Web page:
Significant changes in the structure and use of IT, including such seismic trends as Bring Your Own Device (BYOD), virtualization and cloud computing, have introduced new challenges to IT administrators and staff. Added layers of complexity require new skill sets and knowledge bases as well as tools to effectively run a modern enterprise network. This raises a few questions about how IT teams are coping with the changes.
Last month, we talked about how to keep the Winter Olympics from clogging up your networks as employees raced to stream live events during the workday. Well, in the U.S., today and tomorrow are two of the biggest sports streaming days of the year. Although we’ve already seen some play-in games this week, when Ohio State and Dayton tip-off this afternoon in the NCAA Men’s Basketball Tournament, the annual “madness” repeats itself all over again. This is because this next slate of games will run almost continually over the coming 36 hours, mostly during regular business hours. And let’s be honest, most of us want to sneak a peek at the scores and witness some of the thrilling upsets that happen every year.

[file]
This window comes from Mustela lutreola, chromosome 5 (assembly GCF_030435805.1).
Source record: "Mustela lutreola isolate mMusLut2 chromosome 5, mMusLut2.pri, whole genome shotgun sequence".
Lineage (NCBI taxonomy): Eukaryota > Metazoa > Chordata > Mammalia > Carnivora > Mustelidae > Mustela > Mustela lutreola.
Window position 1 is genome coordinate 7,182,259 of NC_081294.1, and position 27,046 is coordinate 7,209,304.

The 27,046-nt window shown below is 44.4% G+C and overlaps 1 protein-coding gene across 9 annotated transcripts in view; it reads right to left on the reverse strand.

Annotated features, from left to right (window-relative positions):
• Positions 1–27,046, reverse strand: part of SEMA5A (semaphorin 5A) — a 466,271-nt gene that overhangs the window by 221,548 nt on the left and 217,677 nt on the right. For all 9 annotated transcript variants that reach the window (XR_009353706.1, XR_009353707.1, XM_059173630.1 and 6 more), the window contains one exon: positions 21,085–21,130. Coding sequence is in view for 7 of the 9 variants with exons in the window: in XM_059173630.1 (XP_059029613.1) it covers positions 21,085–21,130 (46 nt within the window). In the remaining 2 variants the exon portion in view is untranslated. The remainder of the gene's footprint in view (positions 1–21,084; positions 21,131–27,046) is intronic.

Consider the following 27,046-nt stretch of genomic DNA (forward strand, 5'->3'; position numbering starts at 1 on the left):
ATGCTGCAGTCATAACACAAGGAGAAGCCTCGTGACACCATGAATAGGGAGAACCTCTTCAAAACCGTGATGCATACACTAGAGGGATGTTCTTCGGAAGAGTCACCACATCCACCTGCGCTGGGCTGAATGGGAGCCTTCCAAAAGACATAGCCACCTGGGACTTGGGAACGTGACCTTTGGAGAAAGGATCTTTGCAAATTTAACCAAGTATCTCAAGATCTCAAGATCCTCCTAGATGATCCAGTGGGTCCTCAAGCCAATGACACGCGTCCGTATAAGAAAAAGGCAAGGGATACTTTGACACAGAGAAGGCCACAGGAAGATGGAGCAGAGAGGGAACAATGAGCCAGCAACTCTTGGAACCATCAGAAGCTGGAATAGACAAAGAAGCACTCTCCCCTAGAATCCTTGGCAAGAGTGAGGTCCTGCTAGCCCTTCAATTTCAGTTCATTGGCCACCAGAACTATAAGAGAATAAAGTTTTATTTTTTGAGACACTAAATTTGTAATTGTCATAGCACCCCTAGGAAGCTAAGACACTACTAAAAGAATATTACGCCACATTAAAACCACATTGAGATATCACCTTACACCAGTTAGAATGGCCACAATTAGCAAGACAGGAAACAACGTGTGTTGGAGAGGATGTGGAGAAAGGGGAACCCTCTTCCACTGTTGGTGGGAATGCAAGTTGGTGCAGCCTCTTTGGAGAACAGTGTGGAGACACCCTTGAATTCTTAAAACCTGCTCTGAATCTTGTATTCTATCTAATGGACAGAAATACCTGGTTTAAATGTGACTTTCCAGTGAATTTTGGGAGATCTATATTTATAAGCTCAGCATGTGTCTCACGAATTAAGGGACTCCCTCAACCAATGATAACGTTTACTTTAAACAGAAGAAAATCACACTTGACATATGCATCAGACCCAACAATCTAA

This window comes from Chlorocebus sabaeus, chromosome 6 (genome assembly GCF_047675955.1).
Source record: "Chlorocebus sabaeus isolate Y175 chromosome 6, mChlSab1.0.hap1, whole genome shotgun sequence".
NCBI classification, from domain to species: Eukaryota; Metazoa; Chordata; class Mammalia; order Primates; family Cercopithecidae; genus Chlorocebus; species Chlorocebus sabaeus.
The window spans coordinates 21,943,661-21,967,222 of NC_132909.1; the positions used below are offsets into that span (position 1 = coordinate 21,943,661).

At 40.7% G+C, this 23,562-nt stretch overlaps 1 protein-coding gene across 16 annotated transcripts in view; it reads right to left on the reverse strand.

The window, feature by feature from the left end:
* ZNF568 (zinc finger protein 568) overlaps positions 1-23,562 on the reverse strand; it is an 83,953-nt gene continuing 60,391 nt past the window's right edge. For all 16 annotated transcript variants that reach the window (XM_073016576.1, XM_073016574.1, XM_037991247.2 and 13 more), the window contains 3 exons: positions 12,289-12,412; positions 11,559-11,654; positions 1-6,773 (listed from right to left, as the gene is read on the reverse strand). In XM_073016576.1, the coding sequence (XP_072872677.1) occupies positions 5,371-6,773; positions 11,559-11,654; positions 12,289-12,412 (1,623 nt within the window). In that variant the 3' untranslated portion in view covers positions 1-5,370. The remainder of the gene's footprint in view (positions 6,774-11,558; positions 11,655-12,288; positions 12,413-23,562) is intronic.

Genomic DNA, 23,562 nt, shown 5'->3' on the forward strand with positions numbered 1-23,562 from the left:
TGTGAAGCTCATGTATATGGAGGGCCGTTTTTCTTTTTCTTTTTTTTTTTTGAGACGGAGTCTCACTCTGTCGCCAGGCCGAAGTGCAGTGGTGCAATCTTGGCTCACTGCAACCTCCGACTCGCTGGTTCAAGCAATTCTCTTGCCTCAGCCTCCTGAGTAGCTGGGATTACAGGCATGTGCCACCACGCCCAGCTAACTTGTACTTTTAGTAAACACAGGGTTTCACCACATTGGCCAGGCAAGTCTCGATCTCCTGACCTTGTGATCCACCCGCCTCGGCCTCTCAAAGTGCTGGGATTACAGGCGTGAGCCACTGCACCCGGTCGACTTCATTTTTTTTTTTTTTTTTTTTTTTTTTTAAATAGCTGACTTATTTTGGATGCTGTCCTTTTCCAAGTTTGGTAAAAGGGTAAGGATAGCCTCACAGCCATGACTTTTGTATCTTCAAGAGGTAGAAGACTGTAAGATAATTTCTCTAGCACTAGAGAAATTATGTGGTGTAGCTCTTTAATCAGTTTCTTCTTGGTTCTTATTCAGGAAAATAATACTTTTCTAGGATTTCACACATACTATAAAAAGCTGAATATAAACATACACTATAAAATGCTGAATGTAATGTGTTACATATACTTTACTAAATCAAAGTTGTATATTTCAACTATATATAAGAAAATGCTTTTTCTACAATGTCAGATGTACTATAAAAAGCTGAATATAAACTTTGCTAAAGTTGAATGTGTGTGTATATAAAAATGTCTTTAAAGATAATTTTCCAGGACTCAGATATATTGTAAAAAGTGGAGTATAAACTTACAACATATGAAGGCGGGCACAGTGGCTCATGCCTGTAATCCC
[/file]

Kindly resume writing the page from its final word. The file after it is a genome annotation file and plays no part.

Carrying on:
In the world of application delivery and performance management, it’s not easy on the applications or networking operations side to troubleshoot and resolve end-to-end issues. I‘m sure you have heard of Mean Time To Resolution (MTTR); frequently used for measuring how long it takes to resolve a particular problem from the time a trouble ticket is open to when the problem is resolved (i.e. when the ticket is closed). Have you heard of Mean Time To Innocence (MTTI), which is basically the metric for how long it takes to prove the issue wasn’t your responsibility?
It was bound to happen sooner or later. Big data, the darling buzz words that have transcended the boundaries of the tech industry and proliferated every water-cooler conversation from Silicon Valley to Shanghai took a bit of a beating recently. You see, there has been a little scandal that has percolated through every global media outlet out there and stems from allegations that the National Security Agency (NSA) has been secretly compiling and storing people’s personal web and phone records (without their consent, of course), leading to a much larger debate around the validity of such extensive data-gathering operations in general.
However, like any accused criminal that has to yet to be proven guilty, unless all the facts are gathered and the jury hears both sides of the story, it would be premature to pass sentencing. It’s important to look past the negative publicity that ultimately detracts from all the positive aspects of big data and the equally positive impact it will invoke on our society as a whole.